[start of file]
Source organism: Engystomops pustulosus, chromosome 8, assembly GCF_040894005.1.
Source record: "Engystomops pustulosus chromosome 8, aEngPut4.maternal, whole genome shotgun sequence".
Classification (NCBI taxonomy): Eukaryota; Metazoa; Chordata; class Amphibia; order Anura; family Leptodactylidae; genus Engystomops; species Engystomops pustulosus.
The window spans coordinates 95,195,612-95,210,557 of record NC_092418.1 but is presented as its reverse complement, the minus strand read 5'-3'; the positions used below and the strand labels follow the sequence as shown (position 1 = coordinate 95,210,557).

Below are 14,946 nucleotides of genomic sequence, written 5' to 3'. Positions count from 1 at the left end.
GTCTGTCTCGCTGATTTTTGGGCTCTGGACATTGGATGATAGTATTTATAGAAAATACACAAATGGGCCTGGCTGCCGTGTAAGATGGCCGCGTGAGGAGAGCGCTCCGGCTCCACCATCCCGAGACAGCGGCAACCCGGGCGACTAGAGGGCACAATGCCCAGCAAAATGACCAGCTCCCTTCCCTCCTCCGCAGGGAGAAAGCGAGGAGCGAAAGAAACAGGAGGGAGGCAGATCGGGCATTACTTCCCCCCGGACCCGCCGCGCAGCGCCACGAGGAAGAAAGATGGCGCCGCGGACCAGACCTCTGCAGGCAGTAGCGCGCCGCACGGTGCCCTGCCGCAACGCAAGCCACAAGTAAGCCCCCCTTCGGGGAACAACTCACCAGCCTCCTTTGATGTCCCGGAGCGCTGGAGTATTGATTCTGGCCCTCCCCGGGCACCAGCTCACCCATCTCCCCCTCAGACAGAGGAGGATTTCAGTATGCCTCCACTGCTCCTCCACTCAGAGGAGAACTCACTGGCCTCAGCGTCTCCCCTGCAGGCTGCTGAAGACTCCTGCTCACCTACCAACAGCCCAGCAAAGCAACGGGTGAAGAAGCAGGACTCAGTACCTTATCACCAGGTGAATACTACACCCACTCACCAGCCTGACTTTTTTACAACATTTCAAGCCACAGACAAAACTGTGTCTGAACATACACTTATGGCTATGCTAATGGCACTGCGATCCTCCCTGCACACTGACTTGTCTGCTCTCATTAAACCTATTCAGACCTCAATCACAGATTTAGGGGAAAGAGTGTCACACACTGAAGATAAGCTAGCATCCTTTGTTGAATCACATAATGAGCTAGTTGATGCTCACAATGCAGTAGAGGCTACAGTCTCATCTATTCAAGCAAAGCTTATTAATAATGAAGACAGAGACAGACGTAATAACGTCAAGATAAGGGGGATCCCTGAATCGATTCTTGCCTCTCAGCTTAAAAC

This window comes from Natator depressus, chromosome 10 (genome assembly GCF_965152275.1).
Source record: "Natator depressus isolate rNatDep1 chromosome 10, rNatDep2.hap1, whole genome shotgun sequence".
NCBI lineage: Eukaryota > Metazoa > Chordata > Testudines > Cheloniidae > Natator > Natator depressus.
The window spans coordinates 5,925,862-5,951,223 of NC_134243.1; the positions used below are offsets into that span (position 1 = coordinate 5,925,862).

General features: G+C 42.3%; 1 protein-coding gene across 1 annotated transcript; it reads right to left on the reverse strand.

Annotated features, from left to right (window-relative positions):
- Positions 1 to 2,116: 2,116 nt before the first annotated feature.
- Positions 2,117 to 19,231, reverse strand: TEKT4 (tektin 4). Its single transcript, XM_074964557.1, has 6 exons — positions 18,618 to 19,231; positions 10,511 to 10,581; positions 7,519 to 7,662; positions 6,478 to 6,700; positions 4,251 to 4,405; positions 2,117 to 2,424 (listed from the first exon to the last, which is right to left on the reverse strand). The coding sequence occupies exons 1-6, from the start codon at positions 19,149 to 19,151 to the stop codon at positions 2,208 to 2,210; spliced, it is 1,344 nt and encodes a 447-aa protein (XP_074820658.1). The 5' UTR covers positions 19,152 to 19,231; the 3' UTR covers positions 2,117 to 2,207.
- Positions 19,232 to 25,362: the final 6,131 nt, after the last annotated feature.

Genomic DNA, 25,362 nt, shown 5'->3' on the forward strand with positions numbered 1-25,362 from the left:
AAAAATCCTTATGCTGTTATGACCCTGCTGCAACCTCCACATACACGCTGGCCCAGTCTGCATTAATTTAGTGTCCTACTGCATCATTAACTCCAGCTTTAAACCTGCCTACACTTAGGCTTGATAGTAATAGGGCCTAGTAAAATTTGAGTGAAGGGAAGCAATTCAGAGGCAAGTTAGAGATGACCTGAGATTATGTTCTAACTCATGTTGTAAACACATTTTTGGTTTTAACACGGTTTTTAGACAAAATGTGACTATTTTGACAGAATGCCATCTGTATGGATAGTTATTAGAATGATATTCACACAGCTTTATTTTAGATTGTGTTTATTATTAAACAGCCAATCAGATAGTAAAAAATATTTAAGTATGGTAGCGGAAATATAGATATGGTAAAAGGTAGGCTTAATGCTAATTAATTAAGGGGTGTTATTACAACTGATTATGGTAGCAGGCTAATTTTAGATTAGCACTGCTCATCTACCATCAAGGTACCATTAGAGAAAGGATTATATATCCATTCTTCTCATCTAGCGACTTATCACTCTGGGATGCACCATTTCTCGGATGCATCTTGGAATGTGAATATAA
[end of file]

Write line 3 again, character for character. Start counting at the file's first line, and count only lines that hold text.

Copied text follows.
Classification (NCBI taxonomy): Eukaryota; Metazoa; Chordata; class Amphibia; order Anura; family Leptodactylidae; genus Engystomops; species Engystomops pustulosus.